Manager Research

Aug 20 - 26, 2007

Poverty means a lack of assets such as land or savings and thus extreme vulnerability to shocks due to economic downturns, family illness or natural disasters. It means social exclusion, and a constant feeling of insecurity and stress based on an uncertain future. It is the state for the majority of the world's people and nations. Why is this? Is it enough to blame poor people for their own predicament? Have they been lazy, made poor decisions, and been solely responsible for their plight? What about their government? Have they pursued policies that actually harm successful development?


*Half the world nearly three billion people live on less than two dollars a day.

*Less than one per cent of what the world spent every year on weapons was needed to put every child into school by the year 2000 and yet it didn't happen.

*20% of the populations in the developed nations consume 86% of the world's goods.

*A few hundred millionaires now own as much wealth as the world's poorest 2.5 billion people.

*Approximately 790 million people in the developing world are still chronically undernourished, almost two-thirds of whom reside in Asia and the Pacific.

*A mere 12 percent of the world's population uses 85 percent of its water, and these 12 percent do not live in the Third World.

Apart from all these, inflation has played a major role in increasing the poverty levels to much higher levels. People are hungry not because of lack of availability of food, or 'over' population, but because they are too poor to afford the food. Pakistan is amongst one of those poverty stricken countries and the sole cause being the inflation (food inflation).


The annual inflation which surged by 7.78% by end June 2007, continued its journey in the first month of the current fiscal year and rose by 6.37% in July. However this was the lowest increase in inflation, so far, recorded in any month of the last fiscal year because of falling prices, particularly freezing of oil prices which helped control non-food inflation.

However, the challenging issue of food supply and overcoming shortage of food items still remains the same as the food inflation is still on the higher side, which recorded a growth of 8.47% during July 2007 over the last year's figures in July. This means that the scaling down of overall inflation will not bear any fruits as food prices, which were mostly consumed by the poor people, are still on the higher side. The food inflation was pushed by highest ever increase in the price of essential items like potatoes, eggs, rice, milk powder, cigarettes, vegetable ghee, condiments, spices, mustard oil, beverages, milk fresh, milk products, pulse masoor, sweetmeat and nimco, cooking oil, wheat flour, wheat, pulse moong and readymade food.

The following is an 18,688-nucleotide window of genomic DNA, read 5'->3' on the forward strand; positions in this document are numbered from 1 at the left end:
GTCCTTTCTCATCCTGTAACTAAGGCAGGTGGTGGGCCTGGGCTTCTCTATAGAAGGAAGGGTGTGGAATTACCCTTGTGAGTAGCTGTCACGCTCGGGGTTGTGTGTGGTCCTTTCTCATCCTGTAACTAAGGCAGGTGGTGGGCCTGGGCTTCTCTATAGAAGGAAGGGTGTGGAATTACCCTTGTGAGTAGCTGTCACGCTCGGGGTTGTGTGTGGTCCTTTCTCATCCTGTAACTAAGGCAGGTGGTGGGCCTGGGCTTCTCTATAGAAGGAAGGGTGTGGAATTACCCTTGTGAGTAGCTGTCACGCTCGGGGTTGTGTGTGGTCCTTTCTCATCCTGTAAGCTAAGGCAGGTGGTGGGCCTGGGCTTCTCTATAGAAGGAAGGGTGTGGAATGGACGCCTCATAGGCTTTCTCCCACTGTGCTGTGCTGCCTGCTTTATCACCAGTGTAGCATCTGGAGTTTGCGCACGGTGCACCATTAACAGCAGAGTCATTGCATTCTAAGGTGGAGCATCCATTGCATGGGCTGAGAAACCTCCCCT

Apart from the increase in food items, the Medicare charges and education went up by 13.99% and 6.22%, respectively, in July 2007 over the same months of last year. This indicates that charges of basic facilities, like life-saving drugs and education fee, sky-rocketed, thus affecting the monthly budget of the poor people. The house rent recorded a growth of 6.91% in July 2007, textile products 7.41%, household furniture 6.15%, fuel and light 2.56% and laundry 4.96% over the same month of last year. The only area where some decrease was witnessed was transport and communications which recorded a negative growth of 3.07% and recreation charges 0.01% during the month under review over last year.


For the year FY08 it is expected that the inflation would fall in the range of 6.5-7% slightly ahead of the SBP's inflation target. The monsoon season has created enough destruction to our agricultural system. Apart from that Eid remains on the corner in the coming months. Historically it has been seen that prices of essential food items has shot up during the period and the same is expected this time round. Authorities concerned have managed to control the non food inflation with the recent addition of cut in discount rate. Now its upto the authorities how they manage to tap and control food inflation.